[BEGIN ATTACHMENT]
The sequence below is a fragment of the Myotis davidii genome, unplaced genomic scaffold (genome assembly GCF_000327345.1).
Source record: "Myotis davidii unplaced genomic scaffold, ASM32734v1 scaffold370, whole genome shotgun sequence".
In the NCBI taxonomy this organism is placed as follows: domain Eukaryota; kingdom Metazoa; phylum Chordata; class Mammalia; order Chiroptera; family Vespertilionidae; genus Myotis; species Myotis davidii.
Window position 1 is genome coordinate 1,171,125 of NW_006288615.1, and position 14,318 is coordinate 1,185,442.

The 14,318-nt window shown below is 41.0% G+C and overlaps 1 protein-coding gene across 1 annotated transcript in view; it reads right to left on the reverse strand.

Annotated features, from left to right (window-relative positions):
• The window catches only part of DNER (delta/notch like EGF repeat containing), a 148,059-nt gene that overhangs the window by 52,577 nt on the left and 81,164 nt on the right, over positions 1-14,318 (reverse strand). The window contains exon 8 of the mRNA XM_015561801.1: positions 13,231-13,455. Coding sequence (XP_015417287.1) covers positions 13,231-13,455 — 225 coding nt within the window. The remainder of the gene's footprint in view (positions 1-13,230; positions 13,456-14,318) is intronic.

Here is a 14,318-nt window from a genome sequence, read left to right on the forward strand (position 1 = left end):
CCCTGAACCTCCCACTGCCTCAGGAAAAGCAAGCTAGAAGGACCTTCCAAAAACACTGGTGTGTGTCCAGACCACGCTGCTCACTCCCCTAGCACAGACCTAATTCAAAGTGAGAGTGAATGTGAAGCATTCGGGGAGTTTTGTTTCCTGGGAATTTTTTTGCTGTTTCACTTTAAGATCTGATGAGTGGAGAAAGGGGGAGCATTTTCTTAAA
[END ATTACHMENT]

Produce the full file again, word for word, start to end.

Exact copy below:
The sequence below is a fragment of the Myotis davidii genome, unplaced genomic scaffold (genome assembly GCF_000327345.1).
Source record: "Myotis davidii unplaced genomic scaffold, ASM32734v1 scaffold370, whole genome shotgun sequence".
In the NCBI taxonomy this organism is placed as follows: domain Eukaryota; kingdom Metazoa; phylum Chordata; class Mammalia; order Chiroptera; family Vespertilionidae; genus Myotis; species Myotis davidii.
Window position 1 is genome coordinate 1,171,125 of NW_006288615.1, and position 14,318 is coordinate 1,185,442.

The 14,318-nt window shown below is 41.0% G+C and overlaps 1 protein-coding gene across 1 annotated transcript in view; it reads right to left on the reverse strand.

Annotated features, from left to right (window-relative positions):
• The window catches only part of DNER (delta/notch like EGF repeat containing), a 148,059-nt gene that overhangs the window by 52,577 nt on the left and 81,164 nt on the right, over positions 1-14,318 (reverse strand). The window contains exon 8 of the mRNA XM_015561801.1: positions 13,231-13,455. Coding sequence (XP_015417287.1) covers positions 13,231-13,455 — 225 coding nt within the window. The remainder of the gene's footprint in view (positions 1-13,230; positions 13,456-14,318) is intronic.

Here is a 14,318-nt window from a genome sequence, read left to right on the forward strand (position 1 = left end):
CCCTGAACCTCCCACTGCCTCAGGAAAAGCAAGCTAGAAGGACCTTCCAAAAACACTGGTGTGTGTCCAGACCACGCTGCTCACTCCCCTAGCACAGACCTAATTCAAAGTGAGAGTGAATGTGAAGCATTCGGGGAGTTTTGTTTCCTGGGAATTTTTTTGCTGTTTCACTTTAAGATCTGATGAGTGGAGAAAGGGGGAGCATTTTCTTAAA